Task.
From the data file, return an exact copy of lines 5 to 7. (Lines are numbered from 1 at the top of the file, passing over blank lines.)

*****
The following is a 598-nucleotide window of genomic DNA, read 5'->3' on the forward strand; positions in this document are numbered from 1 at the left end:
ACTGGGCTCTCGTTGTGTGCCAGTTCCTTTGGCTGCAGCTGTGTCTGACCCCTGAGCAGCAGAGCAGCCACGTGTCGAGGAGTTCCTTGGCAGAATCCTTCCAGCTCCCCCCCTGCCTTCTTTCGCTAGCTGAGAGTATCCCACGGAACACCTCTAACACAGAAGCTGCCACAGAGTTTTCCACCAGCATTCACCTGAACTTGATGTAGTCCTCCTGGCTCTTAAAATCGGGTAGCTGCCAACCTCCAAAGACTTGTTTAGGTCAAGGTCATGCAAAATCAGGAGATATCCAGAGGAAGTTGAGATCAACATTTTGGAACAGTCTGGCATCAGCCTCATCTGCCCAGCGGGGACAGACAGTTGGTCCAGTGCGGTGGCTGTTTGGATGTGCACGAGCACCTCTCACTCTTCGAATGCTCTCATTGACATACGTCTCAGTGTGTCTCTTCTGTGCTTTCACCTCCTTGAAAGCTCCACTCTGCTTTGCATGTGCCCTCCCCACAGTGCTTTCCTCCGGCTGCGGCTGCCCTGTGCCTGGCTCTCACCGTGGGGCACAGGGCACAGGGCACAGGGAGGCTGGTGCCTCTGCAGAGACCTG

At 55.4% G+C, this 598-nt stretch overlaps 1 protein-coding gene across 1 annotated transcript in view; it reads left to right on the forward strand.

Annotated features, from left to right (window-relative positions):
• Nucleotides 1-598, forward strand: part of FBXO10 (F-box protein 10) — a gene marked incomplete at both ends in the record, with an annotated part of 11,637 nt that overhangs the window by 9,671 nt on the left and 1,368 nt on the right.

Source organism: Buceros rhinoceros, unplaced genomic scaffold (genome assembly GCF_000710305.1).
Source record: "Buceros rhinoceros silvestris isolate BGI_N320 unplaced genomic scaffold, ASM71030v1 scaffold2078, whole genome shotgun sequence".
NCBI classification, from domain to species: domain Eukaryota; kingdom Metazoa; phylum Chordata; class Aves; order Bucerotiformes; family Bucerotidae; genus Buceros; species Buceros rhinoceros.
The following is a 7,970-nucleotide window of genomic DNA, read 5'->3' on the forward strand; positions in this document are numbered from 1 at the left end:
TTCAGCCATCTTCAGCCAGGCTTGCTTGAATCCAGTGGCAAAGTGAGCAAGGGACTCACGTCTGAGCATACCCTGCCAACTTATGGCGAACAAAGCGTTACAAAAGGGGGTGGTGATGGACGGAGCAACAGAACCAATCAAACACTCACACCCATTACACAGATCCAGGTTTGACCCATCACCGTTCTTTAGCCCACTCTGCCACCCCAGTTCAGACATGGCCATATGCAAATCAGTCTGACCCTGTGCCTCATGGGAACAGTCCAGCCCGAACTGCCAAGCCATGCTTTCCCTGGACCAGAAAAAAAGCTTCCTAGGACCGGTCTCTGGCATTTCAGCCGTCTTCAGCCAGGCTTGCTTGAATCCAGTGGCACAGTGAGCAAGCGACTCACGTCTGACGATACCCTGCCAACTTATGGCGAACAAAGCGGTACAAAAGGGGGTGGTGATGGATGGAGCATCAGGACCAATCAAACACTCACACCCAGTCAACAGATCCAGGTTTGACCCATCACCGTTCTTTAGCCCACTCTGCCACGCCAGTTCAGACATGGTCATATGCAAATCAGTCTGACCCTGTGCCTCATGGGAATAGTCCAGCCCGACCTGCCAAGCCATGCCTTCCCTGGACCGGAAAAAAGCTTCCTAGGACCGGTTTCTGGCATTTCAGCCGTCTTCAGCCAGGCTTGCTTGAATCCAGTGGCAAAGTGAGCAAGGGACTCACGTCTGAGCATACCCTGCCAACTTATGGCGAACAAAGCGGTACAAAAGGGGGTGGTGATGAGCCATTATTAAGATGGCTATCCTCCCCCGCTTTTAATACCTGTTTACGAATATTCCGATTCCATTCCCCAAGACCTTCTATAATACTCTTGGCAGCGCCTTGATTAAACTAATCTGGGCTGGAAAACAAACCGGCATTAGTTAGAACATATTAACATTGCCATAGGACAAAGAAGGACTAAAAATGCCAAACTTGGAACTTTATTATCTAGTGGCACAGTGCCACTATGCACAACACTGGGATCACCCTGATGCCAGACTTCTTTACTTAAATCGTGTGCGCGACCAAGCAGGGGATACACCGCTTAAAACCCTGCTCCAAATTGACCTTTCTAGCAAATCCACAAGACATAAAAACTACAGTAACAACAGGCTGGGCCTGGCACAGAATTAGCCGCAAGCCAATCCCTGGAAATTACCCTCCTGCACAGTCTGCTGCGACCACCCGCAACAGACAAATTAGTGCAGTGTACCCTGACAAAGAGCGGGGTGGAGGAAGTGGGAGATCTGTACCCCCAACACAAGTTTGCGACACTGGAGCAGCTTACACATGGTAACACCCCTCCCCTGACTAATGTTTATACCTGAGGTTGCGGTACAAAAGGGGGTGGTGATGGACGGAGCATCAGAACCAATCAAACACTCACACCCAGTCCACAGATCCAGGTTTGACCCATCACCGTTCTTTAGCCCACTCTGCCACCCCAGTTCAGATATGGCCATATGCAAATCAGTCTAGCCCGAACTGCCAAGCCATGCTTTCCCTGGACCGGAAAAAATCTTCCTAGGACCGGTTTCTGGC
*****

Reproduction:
• Nucleotides 1-598, forward strand: part of FBXO10 (F-box protein 10) — a gene marked incomplete at both ends in the record, with an annotated part of 11,637 nt that overhangs the window by 9,671 nt on the left and 1,368 nt on the right.

Source organism: Buceros rhinoceros, unplaced genomic scaffold (genome assembly GCF_000710305.1).
Source record: "Buceros rhinoceros silvestris isolate BGI_N320 unplaced genomic scaffold, ASM71030v1 scaffold2078, whole genome shotgun sequence".